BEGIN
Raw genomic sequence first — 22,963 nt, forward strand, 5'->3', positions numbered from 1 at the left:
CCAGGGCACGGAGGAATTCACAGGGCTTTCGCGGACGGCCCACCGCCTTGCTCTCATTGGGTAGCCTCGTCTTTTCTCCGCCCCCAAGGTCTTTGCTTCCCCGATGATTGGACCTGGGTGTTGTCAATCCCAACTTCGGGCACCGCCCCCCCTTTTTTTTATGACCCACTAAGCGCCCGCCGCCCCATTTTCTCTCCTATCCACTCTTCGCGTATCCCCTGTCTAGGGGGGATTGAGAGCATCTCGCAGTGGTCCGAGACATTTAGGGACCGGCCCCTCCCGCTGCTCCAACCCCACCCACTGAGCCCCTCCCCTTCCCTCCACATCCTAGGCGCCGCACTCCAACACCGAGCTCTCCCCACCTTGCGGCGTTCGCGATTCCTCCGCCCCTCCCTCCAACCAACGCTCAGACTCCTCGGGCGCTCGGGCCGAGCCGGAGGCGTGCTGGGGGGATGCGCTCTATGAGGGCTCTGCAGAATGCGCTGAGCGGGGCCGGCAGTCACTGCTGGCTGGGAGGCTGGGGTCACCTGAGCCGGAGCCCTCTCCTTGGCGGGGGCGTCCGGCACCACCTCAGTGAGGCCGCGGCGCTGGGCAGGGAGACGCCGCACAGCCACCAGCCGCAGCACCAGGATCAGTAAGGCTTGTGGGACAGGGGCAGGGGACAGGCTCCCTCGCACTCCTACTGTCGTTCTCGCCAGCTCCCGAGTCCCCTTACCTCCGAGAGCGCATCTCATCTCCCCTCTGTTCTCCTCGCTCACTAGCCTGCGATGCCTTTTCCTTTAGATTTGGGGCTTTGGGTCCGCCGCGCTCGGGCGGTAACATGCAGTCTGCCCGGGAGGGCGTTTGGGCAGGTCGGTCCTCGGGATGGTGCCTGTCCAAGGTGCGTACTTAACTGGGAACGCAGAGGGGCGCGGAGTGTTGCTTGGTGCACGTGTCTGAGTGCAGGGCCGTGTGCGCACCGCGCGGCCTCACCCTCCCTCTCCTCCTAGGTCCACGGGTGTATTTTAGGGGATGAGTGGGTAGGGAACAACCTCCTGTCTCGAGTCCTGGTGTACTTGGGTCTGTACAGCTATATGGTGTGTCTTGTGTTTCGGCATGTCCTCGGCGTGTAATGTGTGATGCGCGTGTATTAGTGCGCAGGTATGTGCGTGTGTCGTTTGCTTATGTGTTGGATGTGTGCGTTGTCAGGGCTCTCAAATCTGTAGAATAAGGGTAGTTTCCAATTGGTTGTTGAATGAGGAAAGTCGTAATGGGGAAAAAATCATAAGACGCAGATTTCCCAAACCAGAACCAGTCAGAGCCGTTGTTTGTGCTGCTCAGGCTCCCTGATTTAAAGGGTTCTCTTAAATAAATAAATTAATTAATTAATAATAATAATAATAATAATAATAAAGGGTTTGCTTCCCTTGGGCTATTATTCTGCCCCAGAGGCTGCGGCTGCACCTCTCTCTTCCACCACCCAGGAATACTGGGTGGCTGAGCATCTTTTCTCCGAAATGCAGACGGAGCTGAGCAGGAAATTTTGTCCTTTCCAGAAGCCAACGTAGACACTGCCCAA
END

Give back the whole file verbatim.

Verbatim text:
Raw genomic sequence first — 22,963 nt, forward strand, 5'->3', positions numbered from 1 at the left:
CCAGGGCACGGAGGAATTCACAGGGCTTTCGCGGACGGCCCACCGCCTTGCTCTCATTGGGTAGCCTCGTCTTTTCTCCGCCCCCAAGGTCTTTGCTTCCCCGATGATTGGACCTGGGTGTTGTCAATCCCAACTTCGGGCACCGCCCCCCCTTTTTTTTATGACCCACTAAGCGCCCGCCGCCCCATTTTCTCTCCTATCCACTCTTCGCGTATCCCCTGTCTAGGGGGGATTGAGAGCATCTCGCAGTGGTCCGAGACATTTAGGGACCGGCCCCTCCCGCTGCTCCAACCCCACCCACTGAGCCCCTCCCCTTCCCTCCACATCCTAGGCGCCGCACTCCAACACCGAGCTCTCCCCACCTTGCGGCGTTCGCGATTCCTCCGCCCCTCCCTCCAACCAACGCTCAGACTCCTCGGGCGCTCGGGCCGAGCCGGAGGCGTGCTGGGGGGATGCGCTCTATGAGGGCTCTGCAGAATGCGCTGAGCGGGGCCGGCAGTCACTGCTGGCTGGGAGGCTGGGGTCACCTGAGCCGGAGCCCTCTCCTTGGCGGGGGCGTCCGGCACCACCTCAGTGAGGCCGCGGCGCTGGGCAGGGAGACGCCGCACAGCCACCAGCCGCAGCACCAGGATCAGTAAGGCTTGTGGGACAGGGGCAGGGGACAGGCTCCCTCGCACTCCTACTGTCGTTCTCGCCAGCTCCCGAGTCCCCTTACCTCCGAGAGCGCATCTCATCTCCCCTCTGTTCTCCTCGCTCACTAGCCTGCGATGCCTTTTCCTTTAGATTTGGGGCTTTGGGTCCGCCGCGCTCGGGCGGTAACATGCAGTCTGCCCGGGAGGGCGTTTGGGCAGGTCGGTCCTCGGGATGGTGCCTGTCCAAGGTGCGTACTTAACTGGGAACGCAGAGGGGCGCGGAGTGTTGCTTGGTGCACGTGTCTGAGTGCAGGGCCGTGTGCGCACCGCGCGGCCTCACCCTCCCTCTCCTCCTAGGTCCACGGGTGTATTTTAGGGGATGAGTGGGTAGGGAACAACCTCCTGTCTCGAGTCCTGGTGTACTTGGGTCTGTACAGCTATATGGTGTGTCTTGTGTTTCGGCATGTCCTCGGCGTGTAATGTGTGATGCGCGTGTATTAGTGCGCAGGTATGTGCGTGTGTCGTTTGCTTATGTGTTGGATGTGTGCGTTGTCAGGGCTCTCAAATCTGTAGAATAAGGGTAGTTTCCAATTGGTTGTTGAATGAGGAAAGTCGTAATGGGGAAAAAATCATAAGACGCAGATTTCCCAAACCAGAACCAGTCAGAGCCGTTGTTTGTGCTGCTCAGGCTCCCTGATTTAAAGGGTTCTCTTAAATAAATAAATTAATTAATTAATAATAATAATAATAATAATAATAAAGGGTTTGCTTCCCTTGGGCTATTATTCTGCCCCAGAGGCTGCGGCTGCACCTCTCTCTTCCACCACCCAGGAATACTGGGTGGCTGAGCATCTTTTCTCCGAAATGCAGACGGAGCTGAGCAGGAAATTTTGTCCTTTCCAGAAGCCAACGTAGACACTGCCCAA